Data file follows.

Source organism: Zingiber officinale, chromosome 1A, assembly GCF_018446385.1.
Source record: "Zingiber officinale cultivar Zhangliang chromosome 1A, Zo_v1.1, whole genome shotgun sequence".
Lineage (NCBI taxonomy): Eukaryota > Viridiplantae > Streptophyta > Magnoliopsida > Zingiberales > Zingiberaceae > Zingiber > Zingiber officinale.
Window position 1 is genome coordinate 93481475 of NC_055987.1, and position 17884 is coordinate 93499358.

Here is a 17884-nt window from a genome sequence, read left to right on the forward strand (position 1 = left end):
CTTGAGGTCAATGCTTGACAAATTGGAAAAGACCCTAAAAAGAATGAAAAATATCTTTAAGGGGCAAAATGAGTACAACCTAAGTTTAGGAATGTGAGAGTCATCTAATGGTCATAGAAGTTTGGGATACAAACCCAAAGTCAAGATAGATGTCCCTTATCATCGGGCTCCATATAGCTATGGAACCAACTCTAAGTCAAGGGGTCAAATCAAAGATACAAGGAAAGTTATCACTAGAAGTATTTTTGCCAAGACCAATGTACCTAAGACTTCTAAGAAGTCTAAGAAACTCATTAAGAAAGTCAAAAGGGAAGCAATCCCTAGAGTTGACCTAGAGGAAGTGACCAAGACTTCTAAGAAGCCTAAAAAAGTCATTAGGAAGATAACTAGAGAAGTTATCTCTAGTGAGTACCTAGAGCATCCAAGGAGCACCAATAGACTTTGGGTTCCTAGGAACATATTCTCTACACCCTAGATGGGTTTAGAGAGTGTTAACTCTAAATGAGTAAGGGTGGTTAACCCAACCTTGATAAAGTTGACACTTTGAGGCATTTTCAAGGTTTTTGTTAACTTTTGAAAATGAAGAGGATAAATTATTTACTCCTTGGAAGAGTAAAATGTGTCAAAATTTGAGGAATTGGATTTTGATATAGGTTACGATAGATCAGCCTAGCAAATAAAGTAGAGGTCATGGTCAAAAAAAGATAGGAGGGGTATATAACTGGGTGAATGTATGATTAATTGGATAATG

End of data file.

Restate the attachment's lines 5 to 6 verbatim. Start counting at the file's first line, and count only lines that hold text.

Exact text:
Here is a 17884-nt window from a genome sequence, read left to right on the forward strand (position 1 = left end):
CTTGAGGTCAATGCTTGACAAATTGGAAAAGACCCTAAAAAGAATGAAAAATATCTTTAAGGGGCAAAATGAGTACAACCTAAGTTTAGGAATGTGAGAGTCATCTAATGGTCATAGAAGTTTGGGATACAAACCCAAAGTCAAGATAGATGTCCCTTATCATCGGGCTCCATATAGCTATGGAACCAACTCTAAGTCAAGGGGTCAAATCAAAGATACAAGGAAAGTTATCACTAGAAGTATTTTTGCCAAGACCAATGTACCTAAGACTTCTAAGAAGTCTAAGAAACTCATTAAGAAAGTCAAAAGGGAAGCAATCCCTAGAGTTGACCTAGAGGAAGTGACCAAGACTTCTAAGAAGCCTAAAAAAGTCATTAGGAAGATAACTAGAGAAGTTATCTCTAGTGAGTACCTAGAGCATCCAAGGAGCACCAATAGACTTTGGGTTCCTAGGAACATATTCTCTACACCCTAGATGGGTTTAGAGAGTGTTAACTCTAAATGAGTAAGGGTGGTTAACCCAACCTTGATAAAGTTGACACTTTGAGGCATTTTCAAGGTTTTTGTTAACTTTTGAAAATGAAGAGGATAAATTATTTACTCCTTGGAAGAGTAAAATGTGTCAAAATTTGAGGAATTGGATTTTGATATAGGTTACGATAGATCAGCCTAGCAAATAAAGTAGAGGTCATGGTCAAAAAAAGATAGGAGGGGTATATAACTGGGTGAATGTATGATTAATTGGATAATG